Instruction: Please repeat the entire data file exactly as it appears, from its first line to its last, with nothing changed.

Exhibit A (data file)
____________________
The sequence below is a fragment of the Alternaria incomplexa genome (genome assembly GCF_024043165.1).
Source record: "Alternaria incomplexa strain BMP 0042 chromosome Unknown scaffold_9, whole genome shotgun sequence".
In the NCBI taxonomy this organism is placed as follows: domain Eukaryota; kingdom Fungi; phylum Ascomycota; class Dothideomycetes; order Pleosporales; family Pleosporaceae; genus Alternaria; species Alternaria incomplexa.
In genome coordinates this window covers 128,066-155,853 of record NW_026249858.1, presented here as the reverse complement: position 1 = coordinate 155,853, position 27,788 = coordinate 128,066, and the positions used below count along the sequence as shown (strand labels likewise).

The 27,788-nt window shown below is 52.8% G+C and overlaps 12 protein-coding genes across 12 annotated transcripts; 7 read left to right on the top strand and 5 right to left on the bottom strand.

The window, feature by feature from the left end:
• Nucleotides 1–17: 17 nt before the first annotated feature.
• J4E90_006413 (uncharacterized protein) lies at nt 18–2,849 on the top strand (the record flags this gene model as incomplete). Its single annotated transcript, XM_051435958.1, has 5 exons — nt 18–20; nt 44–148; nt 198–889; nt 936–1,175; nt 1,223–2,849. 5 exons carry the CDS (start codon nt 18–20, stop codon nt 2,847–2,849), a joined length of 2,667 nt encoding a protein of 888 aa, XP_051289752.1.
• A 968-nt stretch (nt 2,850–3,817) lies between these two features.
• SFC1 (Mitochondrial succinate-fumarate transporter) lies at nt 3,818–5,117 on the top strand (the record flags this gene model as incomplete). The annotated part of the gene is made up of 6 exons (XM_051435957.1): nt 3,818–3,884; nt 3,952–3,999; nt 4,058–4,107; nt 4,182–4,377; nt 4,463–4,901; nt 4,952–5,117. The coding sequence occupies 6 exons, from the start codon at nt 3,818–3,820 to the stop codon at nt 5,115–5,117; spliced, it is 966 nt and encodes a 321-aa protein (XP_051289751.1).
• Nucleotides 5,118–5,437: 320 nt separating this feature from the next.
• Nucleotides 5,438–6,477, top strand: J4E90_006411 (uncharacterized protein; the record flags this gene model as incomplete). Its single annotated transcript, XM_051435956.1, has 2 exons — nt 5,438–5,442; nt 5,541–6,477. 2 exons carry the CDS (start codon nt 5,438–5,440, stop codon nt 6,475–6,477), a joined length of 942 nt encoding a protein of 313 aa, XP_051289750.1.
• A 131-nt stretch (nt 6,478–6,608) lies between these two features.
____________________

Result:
The sequence below is a fragment of the Alternaria incomplexa genome (genome assembly GCF_024043165.1).
Source record: "Alternaria incomplexa strain BMP 0042 chromosome Unknown scaffold_9, whole genome shotgun sequence".
In the NCBI taxonomy this organism is placed as follows: domain Eukaryota; kingdom Fungi; phylum Ascomycota; class Dothideomycetes; order Pleosporales; family Pleosporaceae; genus Alternaria; species Alternaria incomplexa.
In genome coordinates this window covers 128,066-155,853 of record NW_026249858.1, presented here as the reverse complement: position 1 = coordinate 155,853, position 27,788 = coordinate 128,066, and the positions used below count along the sequence as shown (strand labels likewise).

The 27,788-nt window shown below is 52.8% G+C and overlaps 12 protein-coding genes across 12 annotated transcripts; 7 read left to right on the top strand and 5 right to left on the bottom strand.

The window, feature by feature from the left end:
• Nucleotides 1–17: 17 nt before the first annotated feature.
• J4E90_006413 (uncharacterized protein) lies at nt 18–2,849 on the top strand (the record flags this gene model as incomplete). Its single annotated transcript, XM_051435958.1, has 5 exons — nt 18–20; nt 44–148; nt 198–889; nt 936–1,175; nt 1,223–2,849. 5 exons carry the CDS (start codon nt 18–20, stop codon nt 2,847–2,849), a joined length of 2,667 nt encoding a protein of 888 aa, XP_051289752.1.
• A 968-nt stretch (nt 2,850–3,817) lies between these two features.
• SFC1 (Mitochondrial succinate-fumarate transporter) lies at nt 3,818–5,117 on the top strand (the record flags this gene model as incomplete). The annotated part of the gene is made up of 6 exons (XM_051435957.1): nt 3,818–3,884; nt 3,952–3,999; nt 4,058–4,107; nt 4,182–4,377; nt 4,463–4,901; nt 4,952–5,117. The coding sequence occupies 6 exons, from the start codon at nt 3,818–3,820 to the stop codon at nt 5,115–5,117; spliced, it is 966 nt and encodes a 321-aa protein (XP_051289751.1).
• Nucleotides 5,118–5,437: 320 nt separating this feature from the next.
• Nucleotides 5,438–6,477, top strand: J4E90_006411 (uncharacterized protein; the record flags this gene model as incomplete). Its single annotated transcript, XM_051435956.1, has 2 exons — nt 5,438–5,442; nt 5,541–6,477. 2 exons carry the CDS (start codon nt 5,438–5,440, stop codon nt 6,475–6,477), a joined length of 942 nt encoding a protein of 313 aa, XP_051289750.1.
• A 131-nt stretch (nt 6,478–6,608) lies between these two features.